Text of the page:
Women

Immigrant Legalization in the United States and European Union: Policy Goals and Program Design

Report Author: 
Marc R. Rosenblum
Original Date of Publication: 
2010 Dec

Immigrant legalization, while highly controversial on both sides of the Atlantic, is a critical and widely used tool for managing illegal immigration. Lawmakers seeking to design effective legalization regimes must balance competing goals: inclusiveness versus avoidance of rewarding illegal behavior, and assuring a high rate of participation without admitting ineligible migrants or encouraging future illegal migration.

Source Organization: 
Migration Policy Institute

Earned Legalization: Effects of Proposed Requirements on Unauthorized Men, Women and Children

Report Author: 
Marc R. Rosenblum, Randy Capps and Serena Yi-Ying Lin
Original Date of Publication: 
2011 Jan

Requirements for earned legalization (such as English proficiency, employment, continuous presence and monetary fines) could have different effects on the ability of unauthorized men, women and children to gain legal status. This Policy Brief examines requirements proposed in the five major legalization bills proposed by Congress since 2006.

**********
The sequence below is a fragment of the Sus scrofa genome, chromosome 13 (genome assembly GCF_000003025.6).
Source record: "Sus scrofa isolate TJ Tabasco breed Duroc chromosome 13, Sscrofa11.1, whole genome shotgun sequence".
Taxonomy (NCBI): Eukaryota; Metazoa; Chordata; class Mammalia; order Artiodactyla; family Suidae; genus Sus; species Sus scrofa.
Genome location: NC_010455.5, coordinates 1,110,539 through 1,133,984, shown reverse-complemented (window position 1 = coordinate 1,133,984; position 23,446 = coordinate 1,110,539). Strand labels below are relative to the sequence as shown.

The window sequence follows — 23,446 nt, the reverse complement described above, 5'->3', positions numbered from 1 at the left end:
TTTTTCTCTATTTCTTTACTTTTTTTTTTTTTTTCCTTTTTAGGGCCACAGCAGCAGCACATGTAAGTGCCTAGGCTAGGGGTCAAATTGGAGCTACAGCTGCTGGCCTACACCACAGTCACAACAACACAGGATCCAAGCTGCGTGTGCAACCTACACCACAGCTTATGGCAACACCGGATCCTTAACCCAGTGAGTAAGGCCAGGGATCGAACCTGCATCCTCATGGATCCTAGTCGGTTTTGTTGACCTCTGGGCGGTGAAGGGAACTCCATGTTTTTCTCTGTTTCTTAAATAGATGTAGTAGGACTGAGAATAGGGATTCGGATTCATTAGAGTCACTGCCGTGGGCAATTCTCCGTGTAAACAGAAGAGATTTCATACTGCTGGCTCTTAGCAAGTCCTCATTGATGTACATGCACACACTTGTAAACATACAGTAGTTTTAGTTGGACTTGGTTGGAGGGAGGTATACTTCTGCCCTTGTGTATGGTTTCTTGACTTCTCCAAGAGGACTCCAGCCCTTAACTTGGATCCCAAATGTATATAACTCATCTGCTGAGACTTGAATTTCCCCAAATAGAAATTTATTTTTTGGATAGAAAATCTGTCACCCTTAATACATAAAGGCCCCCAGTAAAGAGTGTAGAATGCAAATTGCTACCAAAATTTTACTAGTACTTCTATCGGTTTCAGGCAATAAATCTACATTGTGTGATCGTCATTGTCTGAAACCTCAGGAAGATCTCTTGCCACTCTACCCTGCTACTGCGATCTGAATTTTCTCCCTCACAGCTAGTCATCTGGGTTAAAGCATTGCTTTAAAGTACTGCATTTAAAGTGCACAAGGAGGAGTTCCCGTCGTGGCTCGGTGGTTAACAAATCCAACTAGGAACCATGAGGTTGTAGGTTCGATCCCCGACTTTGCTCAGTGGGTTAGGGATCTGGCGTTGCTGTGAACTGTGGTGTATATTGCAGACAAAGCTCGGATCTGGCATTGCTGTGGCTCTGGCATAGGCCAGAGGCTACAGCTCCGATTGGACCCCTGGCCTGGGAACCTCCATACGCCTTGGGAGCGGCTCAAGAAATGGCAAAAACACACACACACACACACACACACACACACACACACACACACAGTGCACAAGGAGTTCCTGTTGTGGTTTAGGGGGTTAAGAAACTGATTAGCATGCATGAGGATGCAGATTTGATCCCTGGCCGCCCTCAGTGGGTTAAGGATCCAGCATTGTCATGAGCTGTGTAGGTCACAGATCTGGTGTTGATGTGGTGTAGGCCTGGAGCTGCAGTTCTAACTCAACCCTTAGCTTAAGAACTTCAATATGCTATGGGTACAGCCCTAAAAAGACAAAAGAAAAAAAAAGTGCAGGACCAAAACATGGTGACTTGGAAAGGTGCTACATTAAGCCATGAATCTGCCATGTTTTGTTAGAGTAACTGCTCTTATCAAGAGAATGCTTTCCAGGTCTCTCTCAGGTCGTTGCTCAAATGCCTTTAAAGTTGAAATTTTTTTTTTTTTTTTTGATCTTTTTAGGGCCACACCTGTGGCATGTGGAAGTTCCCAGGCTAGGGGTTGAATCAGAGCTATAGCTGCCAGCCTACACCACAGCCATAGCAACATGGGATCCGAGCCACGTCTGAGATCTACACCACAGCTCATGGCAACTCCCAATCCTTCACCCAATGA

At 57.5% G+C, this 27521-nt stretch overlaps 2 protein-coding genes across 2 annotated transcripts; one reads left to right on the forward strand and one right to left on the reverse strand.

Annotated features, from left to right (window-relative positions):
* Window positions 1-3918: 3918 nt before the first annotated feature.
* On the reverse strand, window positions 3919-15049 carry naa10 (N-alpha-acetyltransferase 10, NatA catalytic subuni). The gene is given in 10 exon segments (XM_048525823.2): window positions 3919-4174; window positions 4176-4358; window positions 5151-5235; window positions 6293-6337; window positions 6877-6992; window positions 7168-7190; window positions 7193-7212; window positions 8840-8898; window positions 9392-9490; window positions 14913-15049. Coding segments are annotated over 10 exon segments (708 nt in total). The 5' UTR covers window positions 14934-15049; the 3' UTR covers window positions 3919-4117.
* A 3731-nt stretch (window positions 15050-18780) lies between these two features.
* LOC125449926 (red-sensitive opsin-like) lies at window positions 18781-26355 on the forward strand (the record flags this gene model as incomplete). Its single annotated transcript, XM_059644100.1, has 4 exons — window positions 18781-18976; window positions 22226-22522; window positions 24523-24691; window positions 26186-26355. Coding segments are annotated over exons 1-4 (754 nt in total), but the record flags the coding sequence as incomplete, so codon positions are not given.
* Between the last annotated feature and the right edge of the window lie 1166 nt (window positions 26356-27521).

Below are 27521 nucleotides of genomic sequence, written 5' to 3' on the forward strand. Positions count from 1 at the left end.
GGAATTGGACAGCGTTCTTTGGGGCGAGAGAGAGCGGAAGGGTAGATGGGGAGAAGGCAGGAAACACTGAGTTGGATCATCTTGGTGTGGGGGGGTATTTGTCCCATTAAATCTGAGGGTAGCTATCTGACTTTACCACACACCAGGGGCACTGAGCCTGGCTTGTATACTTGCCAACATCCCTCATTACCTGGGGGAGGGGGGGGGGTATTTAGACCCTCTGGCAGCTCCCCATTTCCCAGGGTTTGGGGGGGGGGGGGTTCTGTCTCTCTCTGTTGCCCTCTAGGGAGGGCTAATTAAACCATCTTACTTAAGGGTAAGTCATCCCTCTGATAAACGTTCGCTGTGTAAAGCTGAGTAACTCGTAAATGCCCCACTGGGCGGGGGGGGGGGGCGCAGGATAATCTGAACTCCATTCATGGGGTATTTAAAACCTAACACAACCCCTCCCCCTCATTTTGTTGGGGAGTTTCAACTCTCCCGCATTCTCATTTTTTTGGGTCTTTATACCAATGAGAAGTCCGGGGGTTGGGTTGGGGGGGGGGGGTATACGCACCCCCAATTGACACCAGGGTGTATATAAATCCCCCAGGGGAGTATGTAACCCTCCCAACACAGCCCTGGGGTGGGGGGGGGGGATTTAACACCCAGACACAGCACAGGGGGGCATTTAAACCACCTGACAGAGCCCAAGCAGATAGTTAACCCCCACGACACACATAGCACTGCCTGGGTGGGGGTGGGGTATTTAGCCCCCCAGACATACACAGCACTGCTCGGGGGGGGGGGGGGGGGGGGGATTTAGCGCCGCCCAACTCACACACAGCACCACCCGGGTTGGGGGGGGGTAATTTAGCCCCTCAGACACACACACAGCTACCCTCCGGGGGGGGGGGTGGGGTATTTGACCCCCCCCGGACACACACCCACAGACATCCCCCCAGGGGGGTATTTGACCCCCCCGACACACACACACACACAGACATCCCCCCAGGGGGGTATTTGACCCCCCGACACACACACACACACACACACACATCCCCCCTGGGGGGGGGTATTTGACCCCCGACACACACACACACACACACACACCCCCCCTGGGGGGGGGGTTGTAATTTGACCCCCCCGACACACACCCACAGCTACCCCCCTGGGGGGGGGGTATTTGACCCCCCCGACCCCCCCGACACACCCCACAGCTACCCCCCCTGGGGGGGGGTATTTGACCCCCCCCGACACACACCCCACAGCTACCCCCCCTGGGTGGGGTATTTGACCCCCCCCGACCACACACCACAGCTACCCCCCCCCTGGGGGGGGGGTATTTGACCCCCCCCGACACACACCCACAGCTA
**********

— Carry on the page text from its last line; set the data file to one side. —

Source Organization: 
Migration Policy Institute

E-Verify: Strengths, Weaknesses and Proposals for Reform

Report Author: 
Marc R. Rosenblum
Original Date of Publication: 
2011 Feb

With Congress likely to consider new mandates involving E-Verify, the currently voluntary employment eligibility verification system, this article examines the strengths and weaknesses of E-Verify, which has grown dramatically in recent years.

It also discusses proposals for reform, including adding biometric screening to the system.

Report File: 
Source Organization: 
Migration Policy Institute

Transatlantic Cooperation on Travelers' Data Processing: From Sorting Countries to Sorting Individuals

Report Author: 
Paul De Hert and Rocco Bellanova
Original Date of Publication: 
2011 Mar

This report, the second in a joint project of MPI and the European University Institute examining US and European immigration systems, details the post-9/11 programs and agreements implemented by US and European governments to identify terrorists and serious transnational criminals through the collection and processing of increasing quantities of traveler data.

The report analyzes how governments, which once focused their screening primarily on a traveler's nationality ("sorting countries"), increasingly are examining personal characteristics ("sorting individuals").

Report File: 
Source Organization: 
U.S. Census, Department of Commerce
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